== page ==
You started the New Year with ambitious plans to be healthier and lower your cancer risk: you swore you’d give up desserts, exercise daily or lose 15 pounds in a month. Now it’s three weeks into 2015 and you realize your resolutions may not have gone as planned. What do you do now?
It’s easy to set New Year’s resolutions that are overly ambitious, vague, or unrealistic, as described in AICR’s recent Resolve This; Not That. If working long hours has prevented you from going to the gym daily, that same barrier is probably still going to limit your progress in the New Year.
Instead of harping on what you haven’t achieved, focus on the positive. Remind yourself of the healthy behaviors you have engaged in over the past couple of weeks. Research shows that just thinking positively is enough to make you more successful and likely to achieve your goals. Even if you’ve hit some road bumps, challenging times can help us reassess our goals and avoid the same setbacks in the future.
The number one tip I give my patients when setting goals and resolutions is to avoid using the words “always” or “never,” and instead focus on something small and realistic. If you decided you’d never snack in the evening but already caught yourself sneaking a few bites in front of the TV over the past couple weeks, it’s easy to feel like a failure.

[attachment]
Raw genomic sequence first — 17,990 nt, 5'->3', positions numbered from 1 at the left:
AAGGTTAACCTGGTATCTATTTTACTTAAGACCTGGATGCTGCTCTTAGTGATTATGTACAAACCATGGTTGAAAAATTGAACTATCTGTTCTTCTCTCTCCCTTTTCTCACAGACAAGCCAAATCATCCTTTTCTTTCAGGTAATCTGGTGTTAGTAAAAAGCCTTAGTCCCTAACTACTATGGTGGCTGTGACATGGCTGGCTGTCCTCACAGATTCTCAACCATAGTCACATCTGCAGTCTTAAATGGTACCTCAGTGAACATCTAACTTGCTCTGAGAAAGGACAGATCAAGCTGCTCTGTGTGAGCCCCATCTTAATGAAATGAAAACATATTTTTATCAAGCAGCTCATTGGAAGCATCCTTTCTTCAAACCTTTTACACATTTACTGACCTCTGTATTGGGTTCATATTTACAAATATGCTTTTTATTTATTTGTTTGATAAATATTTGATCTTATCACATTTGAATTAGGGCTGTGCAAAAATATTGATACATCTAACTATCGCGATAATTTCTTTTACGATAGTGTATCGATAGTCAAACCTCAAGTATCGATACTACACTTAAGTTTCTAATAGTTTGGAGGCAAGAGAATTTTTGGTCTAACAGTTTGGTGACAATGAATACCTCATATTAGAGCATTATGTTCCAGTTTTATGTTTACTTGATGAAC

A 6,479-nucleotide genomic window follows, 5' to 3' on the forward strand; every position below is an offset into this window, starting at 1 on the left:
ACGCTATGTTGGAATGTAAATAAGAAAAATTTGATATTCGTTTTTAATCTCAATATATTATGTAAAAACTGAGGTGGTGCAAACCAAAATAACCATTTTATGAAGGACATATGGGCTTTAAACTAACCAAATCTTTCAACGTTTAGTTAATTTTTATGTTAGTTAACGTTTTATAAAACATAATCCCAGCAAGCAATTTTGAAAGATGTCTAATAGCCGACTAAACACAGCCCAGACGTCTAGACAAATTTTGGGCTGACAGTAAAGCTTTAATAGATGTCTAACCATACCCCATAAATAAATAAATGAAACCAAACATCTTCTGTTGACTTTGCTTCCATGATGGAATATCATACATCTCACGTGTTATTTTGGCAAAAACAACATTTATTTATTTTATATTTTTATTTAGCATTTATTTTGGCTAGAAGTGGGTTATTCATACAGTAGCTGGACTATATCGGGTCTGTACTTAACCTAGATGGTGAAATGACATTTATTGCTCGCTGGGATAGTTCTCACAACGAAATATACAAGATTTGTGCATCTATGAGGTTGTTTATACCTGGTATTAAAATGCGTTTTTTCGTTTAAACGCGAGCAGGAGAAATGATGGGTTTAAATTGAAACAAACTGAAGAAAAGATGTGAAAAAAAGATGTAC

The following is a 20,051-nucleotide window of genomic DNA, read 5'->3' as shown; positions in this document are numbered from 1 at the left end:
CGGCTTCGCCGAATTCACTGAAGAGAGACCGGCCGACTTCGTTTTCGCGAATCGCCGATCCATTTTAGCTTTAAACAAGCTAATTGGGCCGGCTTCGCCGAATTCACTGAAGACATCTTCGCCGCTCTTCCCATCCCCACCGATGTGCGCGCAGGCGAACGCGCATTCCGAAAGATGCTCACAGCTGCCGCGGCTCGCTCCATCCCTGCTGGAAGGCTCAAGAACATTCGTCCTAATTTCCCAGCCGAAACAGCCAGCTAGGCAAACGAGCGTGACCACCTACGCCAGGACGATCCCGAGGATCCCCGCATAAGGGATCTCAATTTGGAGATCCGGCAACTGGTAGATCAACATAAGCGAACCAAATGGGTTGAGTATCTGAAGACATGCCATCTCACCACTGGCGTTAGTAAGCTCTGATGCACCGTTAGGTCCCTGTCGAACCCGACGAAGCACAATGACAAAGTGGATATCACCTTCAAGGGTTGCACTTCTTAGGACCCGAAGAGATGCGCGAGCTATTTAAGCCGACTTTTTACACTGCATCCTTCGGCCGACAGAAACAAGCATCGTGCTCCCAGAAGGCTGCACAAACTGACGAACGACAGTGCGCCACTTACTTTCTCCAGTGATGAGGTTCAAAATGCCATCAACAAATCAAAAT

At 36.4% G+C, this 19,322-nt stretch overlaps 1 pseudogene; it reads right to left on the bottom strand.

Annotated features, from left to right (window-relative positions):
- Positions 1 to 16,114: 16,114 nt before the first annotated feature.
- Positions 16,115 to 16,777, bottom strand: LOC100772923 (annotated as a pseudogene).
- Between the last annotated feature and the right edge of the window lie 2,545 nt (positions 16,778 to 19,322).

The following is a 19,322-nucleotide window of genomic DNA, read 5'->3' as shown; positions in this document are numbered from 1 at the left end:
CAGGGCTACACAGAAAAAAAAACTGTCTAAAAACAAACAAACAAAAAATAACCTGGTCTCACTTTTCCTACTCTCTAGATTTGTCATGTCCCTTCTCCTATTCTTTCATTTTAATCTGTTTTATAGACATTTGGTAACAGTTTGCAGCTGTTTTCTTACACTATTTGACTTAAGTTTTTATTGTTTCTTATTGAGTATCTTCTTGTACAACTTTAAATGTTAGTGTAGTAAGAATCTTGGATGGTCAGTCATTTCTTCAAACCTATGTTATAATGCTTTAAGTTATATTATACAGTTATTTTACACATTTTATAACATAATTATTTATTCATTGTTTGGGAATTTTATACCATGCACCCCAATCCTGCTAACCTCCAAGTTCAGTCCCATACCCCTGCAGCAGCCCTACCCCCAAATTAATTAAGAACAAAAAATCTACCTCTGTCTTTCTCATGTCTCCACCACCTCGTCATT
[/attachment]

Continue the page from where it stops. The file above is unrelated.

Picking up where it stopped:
Instead of giving up, re-examine that goal. What made it hard? Maybe you’re used to eating something crunchy or sweet while watching TV and that food you’re craving is just a few steps away in the kitchen.
Once you have recognized what made meeting your goal hard, set a new goal that can help address those barriers. For example, decide to have one small, planned snack after dinner if you’re still hungry. Plan out some snacks that you’ll feel good about – maybe a small bowl of frozen grapes or mango, or a Greek yogurt. Make sure to also keep any “trigger” foods out of your house (like chips, sweets, or even something healthy like nuts if you find you’ve been overdoing it). Make it easier to make the healthy choice.
When you achieve your goal of snacking less or choosing something healthier, you’ll feel motivated and empowered to continue to adjust the challenge. Remember, you don’t have to do it perfectly the first time. Being healthier and reducing your cancer risk isn’t about starting January 1st, or Monday. Every moment is an opportunity for change; accept your setbacks and learn from them. Most importantly, remain positive.
What new goals can you set now to reduce your cancer risk this year?
Sonja Goedkoop, MSPH, RD, is a clinical dietitian at the Massachusetts General Hospital Weight Center. She has a passion for promoting a healthy lifestyle and reducing obesity through improved nutrition and physical activity. You can follow her @SonjaGoedkoopRD on twitter.